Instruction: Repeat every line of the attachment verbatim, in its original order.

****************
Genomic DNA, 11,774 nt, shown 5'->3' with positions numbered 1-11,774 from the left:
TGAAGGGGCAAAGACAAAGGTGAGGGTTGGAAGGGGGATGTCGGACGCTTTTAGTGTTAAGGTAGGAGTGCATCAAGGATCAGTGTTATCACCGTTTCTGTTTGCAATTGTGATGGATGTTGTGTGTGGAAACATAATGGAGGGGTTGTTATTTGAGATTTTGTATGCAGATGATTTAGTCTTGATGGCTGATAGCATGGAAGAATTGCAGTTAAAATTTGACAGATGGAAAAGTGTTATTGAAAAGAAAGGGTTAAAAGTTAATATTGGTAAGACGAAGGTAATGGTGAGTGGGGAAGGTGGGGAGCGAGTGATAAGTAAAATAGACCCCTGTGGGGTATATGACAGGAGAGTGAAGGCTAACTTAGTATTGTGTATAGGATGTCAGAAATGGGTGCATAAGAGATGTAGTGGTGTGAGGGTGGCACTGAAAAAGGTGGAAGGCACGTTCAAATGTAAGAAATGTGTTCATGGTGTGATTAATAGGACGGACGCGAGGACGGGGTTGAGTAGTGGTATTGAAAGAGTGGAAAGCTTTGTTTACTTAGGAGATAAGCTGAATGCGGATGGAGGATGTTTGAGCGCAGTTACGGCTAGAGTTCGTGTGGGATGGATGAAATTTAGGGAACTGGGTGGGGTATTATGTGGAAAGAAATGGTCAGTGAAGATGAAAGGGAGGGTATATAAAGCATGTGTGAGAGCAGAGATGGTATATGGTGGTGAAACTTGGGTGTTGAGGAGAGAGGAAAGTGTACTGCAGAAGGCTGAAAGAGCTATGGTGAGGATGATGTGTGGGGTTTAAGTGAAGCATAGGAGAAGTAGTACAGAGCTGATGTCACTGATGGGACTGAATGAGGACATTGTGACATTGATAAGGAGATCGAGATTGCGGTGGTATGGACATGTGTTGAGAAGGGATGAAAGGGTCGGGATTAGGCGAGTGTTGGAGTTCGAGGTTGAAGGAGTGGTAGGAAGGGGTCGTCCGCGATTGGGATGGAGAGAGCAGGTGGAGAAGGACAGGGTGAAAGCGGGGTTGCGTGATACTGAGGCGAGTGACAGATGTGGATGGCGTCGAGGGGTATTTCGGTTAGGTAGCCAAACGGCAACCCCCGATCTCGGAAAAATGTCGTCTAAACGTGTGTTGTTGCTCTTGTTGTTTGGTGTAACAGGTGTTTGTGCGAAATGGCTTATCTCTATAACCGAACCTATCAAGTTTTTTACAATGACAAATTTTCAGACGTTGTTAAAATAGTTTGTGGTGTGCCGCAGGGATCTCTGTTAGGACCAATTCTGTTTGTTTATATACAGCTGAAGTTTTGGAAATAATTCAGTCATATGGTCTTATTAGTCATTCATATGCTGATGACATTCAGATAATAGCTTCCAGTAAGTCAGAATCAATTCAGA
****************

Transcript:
Genomic DNA, 11,774 nt, shown 5'->3' with positions numbered 1-11,774 from the left:
TGAAGGGGCAAAGACAAAGGTGAGGGTTGGAAGGGGGATGTCGGACGCTTTTAGTGTTAAGGTAGGAGTGCATCAAGGATCAGTGTTATCACCGTTTCTGTTTGCAATTGTGATGGATGTTGTGTGTGGAAACATAATGGAGGGGTTGTTATTTGAGATTTTGTATGCAGATGATTTAGTCTTGATGGCTGATAGCATGGAAGAATTGCAGTTAAAATTTGACAGATGGAAAAGTGTTATTGAAAAGAAAGGGTTAAAAGTTAATATTGGTAAGACGAAGGTAATGGTGAGTGGGGAAGGTGGGGAGCGAGTGATAAGTAAAATAGACCCCTGTGGGGTATATGACAGGAGAGTGAAGGCTAACTTAGTATTGTGTATAGGATGTCAGAAATGGGTGCATAAGAGATGTAGTGGTGTGAGGGTGGCACTGAAAAAGGTGGAAGGCACGTTCAAATGTAAGAAATGTGTTCATGGTGTGATTAATAGGACGGACGCGAGGACGGGGTTGAGTAGTGGTATTGAAAGAGTGGAAAGCTTTGTTTACTTAGGAGATAAGCTGAATGCGGATGGAGGATGTTTGAGCGCAGTTACGGCTAGAGTTCGTGTGGGATGGATGAAATTTAGGGAACTGGGTGGGGTATTATGTGGAAAGAAATGGTCAGTGAAGATGAAAGGGAGGGTATATAAAGCATGTGTGAGAGCAGAGATGGTATATGGTGGTGAAACTTGGGTGTTGAGGAGAGAGGAAAGTGTACTGCAGAAGGCTGAAAGAGCTATGGTGAGGATGATGTGTGGGGTTTAAGTGAAGCATAGGAGAAGTAGTACAGAGCTGATGTCACTGATGGGACTGAATGAGGACATTGTGACATTGATAAGGAGATCGAGATTGCGGTGGTATGGACATGTGTTGAGAAGGGATGAAAGGGTCGGGATTAGGCGAGTGTTGGAGTTCGAGGTTGAAGGAGTGGTAGGAAGGGGTCGTCCGCGATTGGGATGGAGAGAGCAGGTGGAGAAGGACAGGGTGAAAGCGGGGTTGCGTGATACTGAGGCGAGTGACAGATGTGGATGGCGTCGAGGGGTATTTCGGTTAGGTAGCCAAACGGCAACCCCCGATCTCGGAAAAATGTCGTCTAAACGTGTGTTGTTGCTCTTGTTGTTTGGTGTAACAGGTGTTTGTGCGAAATGGCTTATCTCTATAACCGAACCTATCAAGTTTTTTACAATGACAAATTTTCAGACGTTGTTAAAATAGTTTGTGGTGTGCCGCAGGGATCTCTGTTAGGACCAATTCTGTTTGTTTATATACAGCTGAAGTTTTGGAAATAATTCAGTCATATGGTCTTATTAGTCATTCATATGCTGATGACATTCAGATAATAGCTTCCAGTAAGTCAGAATCAATTCAGA